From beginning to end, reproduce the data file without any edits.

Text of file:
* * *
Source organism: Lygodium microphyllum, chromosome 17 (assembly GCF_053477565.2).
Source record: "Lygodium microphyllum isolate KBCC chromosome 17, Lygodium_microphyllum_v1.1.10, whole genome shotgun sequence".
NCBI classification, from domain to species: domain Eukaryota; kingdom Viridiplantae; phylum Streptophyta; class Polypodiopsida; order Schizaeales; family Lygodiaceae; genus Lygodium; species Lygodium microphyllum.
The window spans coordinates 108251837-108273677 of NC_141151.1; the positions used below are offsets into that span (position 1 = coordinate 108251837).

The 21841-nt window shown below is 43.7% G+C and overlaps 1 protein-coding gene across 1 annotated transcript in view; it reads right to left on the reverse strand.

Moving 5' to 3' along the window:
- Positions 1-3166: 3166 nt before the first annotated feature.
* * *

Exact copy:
Source organism: Lygodium microphyllum, chromosome 17 (assembly GCF_053477565.2).
Source record: "Lygodium microphyllum isolate KBCC chromosome 17, Lygodium_microphyllum_v1.1.10, whole genome shotgun sequence".
NCBI classification, from domain to species: domain Eukaryota; kingdom Viridiplantae; phylum Streptophyta; class Polypodiopsida; order Schizaeales; family Lygodiaceae; genus Lygodium; species Lygodium microphyllum.
The window spans coordinates 108251837-108273677 of NC_141151.1; the positions used below are offsets into that span (position 1 = coordinate 108251837).

The 21841-nt window shown below is 43.7% G+C and overlaps 1 protein-coding gene across 1 annotated transcript in view; it reads right to left on the reverse strand.

Moving 5' to 3' along the window:
- Positions 1-3166: 3166 nt before the first annotated feature.